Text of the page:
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From MNLF to Abu Sayyaf: The Radicalization of Islam in the Philippines

Just as Islam spread from the Middle East to Inner Asia and from Afghanistan to India, so it spread from various parts of India to the Malay Peninsula and the Indonesian archipelago in the late thirteenth, fourteenth, and fifteenth centuries. Islam was introduced into maritime Southeast Asia and flourished in conditions rather different from those of the Middle East and the Indian subcontinent. While Islam was established in other regions by Arab or Turkish conquests, it was introduced into Southeastern Asia by traveling merchants and Sufis. Whereas in the Middle East and India, Muslim regimes were consolidated by new elites, in Southeastern Asia existing regimes were consolidated by conversion to Islam. The continuity of elites gave strong expression to the pre-Islamic components of Southeast Asian-Islamic civilization. In the regions of Indonesia and Malaysia an overwhelming majority of the population eventually accepted an Islamic identity while Muslims remained a minority in the Philippines.[1]

Muslims in the Philippines, also called Moros constitute 5% of the Philippines’ population,[2] and are concentrated in the southern part of the country. These Muslims are Sunnis who generally adhere to the Shafii School of Islamic law (madhhab). For centuries, the Muslims in the southern Philippines constituted independent sultanates.[3] Successfully avoiding Spanish conquest, they gradually fell under U.S. sovereignty. The U.S. made them become part of an independent Philippines in 1946, a move the Muslims viewed as a betrayal of a trust. Prior to independence, the vast majority did not consider themselves Filipinos and retained their identity as a separate people.[4]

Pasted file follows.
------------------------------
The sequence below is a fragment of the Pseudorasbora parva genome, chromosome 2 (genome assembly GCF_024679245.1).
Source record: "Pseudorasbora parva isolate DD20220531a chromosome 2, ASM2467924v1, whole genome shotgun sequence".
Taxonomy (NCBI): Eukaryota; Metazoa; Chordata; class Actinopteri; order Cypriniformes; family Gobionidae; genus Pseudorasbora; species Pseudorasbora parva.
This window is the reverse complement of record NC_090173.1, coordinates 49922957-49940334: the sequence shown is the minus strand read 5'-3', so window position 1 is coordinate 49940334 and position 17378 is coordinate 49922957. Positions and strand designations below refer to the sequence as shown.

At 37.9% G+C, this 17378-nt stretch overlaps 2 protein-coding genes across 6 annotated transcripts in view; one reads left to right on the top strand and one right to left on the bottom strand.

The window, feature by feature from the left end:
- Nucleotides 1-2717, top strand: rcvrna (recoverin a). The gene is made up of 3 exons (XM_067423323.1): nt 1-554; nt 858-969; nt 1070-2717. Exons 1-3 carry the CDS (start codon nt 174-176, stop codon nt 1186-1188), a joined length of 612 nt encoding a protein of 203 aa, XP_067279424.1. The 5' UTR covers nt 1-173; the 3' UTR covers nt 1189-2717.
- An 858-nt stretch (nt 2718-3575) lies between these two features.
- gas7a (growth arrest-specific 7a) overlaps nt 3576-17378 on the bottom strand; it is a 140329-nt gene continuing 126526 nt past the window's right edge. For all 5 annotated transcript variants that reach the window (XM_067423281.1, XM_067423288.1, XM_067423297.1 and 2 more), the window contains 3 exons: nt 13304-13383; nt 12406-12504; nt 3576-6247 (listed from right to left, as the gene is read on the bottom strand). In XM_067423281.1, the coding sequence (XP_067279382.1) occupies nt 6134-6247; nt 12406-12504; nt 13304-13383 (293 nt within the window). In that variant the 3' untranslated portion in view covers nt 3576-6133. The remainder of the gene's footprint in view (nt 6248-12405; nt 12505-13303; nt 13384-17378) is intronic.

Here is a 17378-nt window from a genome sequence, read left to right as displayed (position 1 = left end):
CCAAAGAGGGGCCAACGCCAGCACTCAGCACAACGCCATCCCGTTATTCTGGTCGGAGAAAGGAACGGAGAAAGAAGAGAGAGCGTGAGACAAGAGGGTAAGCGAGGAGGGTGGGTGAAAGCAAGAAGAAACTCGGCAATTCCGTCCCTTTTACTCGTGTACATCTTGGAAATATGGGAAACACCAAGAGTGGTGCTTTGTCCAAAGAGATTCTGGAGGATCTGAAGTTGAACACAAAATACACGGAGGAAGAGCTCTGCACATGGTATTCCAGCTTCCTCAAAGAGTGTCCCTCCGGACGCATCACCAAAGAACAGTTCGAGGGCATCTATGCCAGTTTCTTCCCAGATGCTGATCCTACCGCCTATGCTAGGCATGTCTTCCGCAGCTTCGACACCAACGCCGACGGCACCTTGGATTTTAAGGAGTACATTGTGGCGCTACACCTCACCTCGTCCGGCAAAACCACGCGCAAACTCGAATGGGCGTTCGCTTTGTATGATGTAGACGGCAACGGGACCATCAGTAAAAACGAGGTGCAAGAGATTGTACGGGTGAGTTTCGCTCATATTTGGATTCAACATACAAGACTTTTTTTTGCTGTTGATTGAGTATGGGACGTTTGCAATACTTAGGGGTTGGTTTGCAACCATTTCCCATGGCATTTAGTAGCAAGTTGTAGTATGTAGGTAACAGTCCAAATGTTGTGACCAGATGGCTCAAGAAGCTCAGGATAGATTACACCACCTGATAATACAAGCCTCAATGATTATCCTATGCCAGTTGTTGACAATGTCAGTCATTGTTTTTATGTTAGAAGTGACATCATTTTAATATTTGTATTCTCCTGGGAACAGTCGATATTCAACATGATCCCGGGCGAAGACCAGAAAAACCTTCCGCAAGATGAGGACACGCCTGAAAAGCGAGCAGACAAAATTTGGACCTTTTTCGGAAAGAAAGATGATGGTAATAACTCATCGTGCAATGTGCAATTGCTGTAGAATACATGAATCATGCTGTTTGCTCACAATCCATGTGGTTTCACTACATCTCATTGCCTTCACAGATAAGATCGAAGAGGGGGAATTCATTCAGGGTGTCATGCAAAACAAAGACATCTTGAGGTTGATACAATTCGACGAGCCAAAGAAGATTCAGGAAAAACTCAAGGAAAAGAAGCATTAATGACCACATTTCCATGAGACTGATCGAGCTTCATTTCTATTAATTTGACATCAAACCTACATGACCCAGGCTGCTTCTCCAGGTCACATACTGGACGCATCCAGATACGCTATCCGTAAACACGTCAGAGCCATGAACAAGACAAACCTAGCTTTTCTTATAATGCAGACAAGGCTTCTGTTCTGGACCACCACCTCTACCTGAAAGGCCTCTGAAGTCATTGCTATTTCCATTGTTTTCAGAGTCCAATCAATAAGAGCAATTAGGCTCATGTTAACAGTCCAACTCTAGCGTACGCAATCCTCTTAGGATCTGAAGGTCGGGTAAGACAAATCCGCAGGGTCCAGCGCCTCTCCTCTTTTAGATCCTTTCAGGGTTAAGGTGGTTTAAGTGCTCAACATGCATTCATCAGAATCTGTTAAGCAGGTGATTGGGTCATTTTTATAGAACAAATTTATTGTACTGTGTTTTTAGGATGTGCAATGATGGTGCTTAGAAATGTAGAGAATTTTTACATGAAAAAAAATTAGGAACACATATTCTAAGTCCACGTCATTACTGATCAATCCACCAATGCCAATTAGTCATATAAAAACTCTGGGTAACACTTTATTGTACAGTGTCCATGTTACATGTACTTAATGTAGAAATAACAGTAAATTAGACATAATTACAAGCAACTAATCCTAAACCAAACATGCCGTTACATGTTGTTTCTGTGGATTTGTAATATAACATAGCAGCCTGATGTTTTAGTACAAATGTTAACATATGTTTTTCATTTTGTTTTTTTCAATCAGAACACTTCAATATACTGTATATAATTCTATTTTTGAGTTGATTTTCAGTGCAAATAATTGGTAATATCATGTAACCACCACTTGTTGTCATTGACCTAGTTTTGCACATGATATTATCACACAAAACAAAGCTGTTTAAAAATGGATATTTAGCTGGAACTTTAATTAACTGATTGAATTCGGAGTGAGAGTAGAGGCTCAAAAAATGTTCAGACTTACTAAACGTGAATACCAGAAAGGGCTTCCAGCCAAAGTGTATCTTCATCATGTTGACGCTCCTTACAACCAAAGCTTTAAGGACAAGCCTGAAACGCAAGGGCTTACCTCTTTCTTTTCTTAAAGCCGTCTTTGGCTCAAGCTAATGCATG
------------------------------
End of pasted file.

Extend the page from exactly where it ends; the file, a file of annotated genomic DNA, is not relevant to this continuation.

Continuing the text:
This identity was essentially religious and cultural in nature. Most of the Muslim leaders had wished to separate from the rest of the Philippines to form an independent state. For decades, the Muslims had vainly resisted the encroachment of Christian settlers (under government assistance) on their traditional lands. Years of economic neglect and political discrimination had reduced them to the lowest national literacy and economic levels. Unemployment was endemic; law and order had deteriorated in some areas. That Filipino national leaders in Manila viewed Muslims and their lands in much the same way as Spanish and American colonial authorities had done before them was met with deep suspicion and fierce resentment. Significantly, government programs to integrate Muslims into body politic were paralleled by growth of Islamic revivalism.[5]

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